When these words are used, it comes across as though the feelings of depression can be altered just by you telling someone to stop being negative. This isn’t the case. Depression is a chemical imbalance of hormones in the brain, not a feeling of negativity that can be brushed off. It is more important to try and understand, when, where and why the feeling of deep sadness was formed, to gain better knowledge of the catalyst, it is then you can begin to break down the barriers between you and someone else. It is here you need to get to before progress can be made.

Number 3 – Real Communication

I speak about social media constantly through the Trust, I even experience the negative side to it myself. Knowing that a simple text message can change someone’s mood is important, but that only goes so deep. Unless you are hundreds of miles away – nothing is more beneficial than meeting with someone face to face, having a real conversation. It is here, that they cannot hide their emotions, especially if you know this person on a close level. Your gut instinct will drive the conversation and don’t be afraid of your own lack of understanding, every moment you spend and every response you get means you are constantly learning more. Everyone who has a social media account lives two lives, I do it every day, everyone can hide behind a screen. Nothing is more powerful and personal than giving someone your time and showing them that it is not just a 30 second text message, but it is important enough to see them.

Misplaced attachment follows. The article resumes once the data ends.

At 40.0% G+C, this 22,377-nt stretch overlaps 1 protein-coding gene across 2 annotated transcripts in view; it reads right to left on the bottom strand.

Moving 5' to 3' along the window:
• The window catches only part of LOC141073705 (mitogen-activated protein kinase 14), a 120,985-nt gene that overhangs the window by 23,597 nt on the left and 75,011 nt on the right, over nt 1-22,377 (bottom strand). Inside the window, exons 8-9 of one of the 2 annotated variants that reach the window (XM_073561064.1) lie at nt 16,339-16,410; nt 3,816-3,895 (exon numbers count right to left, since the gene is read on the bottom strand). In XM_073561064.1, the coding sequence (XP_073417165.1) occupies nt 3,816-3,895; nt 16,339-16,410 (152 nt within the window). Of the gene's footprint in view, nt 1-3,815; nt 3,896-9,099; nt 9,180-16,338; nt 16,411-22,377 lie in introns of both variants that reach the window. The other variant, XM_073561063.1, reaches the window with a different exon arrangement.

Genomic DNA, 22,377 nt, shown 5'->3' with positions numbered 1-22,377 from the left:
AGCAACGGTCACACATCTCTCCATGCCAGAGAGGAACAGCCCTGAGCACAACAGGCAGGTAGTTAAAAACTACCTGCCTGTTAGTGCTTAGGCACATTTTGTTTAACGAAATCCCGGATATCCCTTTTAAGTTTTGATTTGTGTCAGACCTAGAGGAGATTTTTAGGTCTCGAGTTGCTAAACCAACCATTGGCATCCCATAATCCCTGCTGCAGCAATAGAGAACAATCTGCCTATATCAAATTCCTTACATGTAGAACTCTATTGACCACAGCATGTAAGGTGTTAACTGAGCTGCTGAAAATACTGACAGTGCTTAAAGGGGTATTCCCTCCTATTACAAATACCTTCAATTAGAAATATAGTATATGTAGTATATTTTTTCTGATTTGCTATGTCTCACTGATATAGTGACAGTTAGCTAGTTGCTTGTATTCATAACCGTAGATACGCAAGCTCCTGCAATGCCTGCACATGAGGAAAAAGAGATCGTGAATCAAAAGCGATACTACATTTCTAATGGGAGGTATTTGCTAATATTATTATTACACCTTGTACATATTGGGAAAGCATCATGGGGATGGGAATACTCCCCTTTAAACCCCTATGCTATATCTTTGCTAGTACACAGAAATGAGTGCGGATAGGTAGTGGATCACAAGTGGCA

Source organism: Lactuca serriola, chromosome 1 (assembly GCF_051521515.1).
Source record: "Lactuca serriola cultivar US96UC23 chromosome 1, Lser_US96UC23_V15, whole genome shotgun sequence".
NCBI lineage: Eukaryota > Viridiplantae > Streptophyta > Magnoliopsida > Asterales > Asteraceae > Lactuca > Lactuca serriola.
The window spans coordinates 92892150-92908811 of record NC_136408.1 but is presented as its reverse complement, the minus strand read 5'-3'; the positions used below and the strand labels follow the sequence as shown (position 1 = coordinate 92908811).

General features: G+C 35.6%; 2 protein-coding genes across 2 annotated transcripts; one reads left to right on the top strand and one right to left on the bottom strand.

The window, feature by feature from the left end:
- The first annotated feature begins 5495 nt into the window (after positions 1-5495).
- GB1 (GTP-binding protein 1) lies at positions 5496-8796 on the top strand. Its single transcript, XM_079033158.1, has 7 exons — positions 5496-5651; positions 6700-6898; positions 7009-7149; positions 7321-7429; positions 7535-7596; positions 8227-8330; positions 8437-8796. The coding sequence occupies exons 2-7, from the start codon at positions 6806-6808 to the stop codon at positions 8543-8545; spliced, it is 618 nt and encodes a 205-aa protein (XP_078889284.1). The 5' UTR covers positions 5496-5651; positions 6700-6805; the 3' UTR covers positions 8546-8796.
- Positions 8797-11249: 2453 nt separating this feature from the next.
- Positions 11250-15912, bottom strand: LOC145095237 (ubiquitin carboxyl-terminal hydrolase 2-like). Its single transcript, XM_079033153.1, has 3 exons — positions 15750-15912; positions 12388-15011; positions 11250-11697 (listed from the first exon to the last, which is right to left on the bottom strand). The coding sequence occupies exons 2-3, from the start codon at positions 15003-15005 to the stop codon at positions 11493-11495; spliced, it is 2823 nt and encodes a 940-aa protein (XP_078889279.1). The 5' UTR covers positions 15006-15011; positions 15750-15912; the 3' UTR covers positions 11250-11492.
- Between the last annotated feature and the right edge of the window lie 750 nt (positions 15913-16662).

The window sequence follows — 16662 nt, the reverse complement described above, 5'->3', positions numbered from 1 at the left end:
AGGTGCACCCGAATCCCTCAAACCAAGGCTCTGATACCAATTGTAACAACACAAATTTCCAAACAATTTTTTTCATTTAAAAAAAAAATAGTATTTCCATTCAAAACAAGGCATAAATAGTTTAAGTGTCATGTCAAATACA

Number 4 – Not Talking

Having the ability to sit with someone in silence, without seeming disinterested and bored can ultimately be more affective in building a solid trustful connection than speaking constantly and getting no response. People with depression sometimes are unable to collate their thoughts into words, they sometimes feel embarrassed or they do not believe you will understand. Simply proving they are not alone can have a positive effect on future communications it lets them know that you are there for them whether they are ready to talk or not.

Number 5 – Confidentiality

This could have really gone at the number 1 spot.  When someone is discussing their feelings, deepest darkest worries, secrets or revelations – nothing can be more important than them feeling assured that their details are never shared with any other person. If you have been successful enough in breaking down barriers and obtaining trust, the one thing that can retract that and therefore someone can revert or even become more depressed is if that trust agreement is broken.

However, this point comes with complications. The only reason trust should ever be broken is if you feel as though they are at harm to themselves or to others. If a professional is not already involved, now is the time to do so. Never take any form of suicidal ideation lightly. Trust your gut.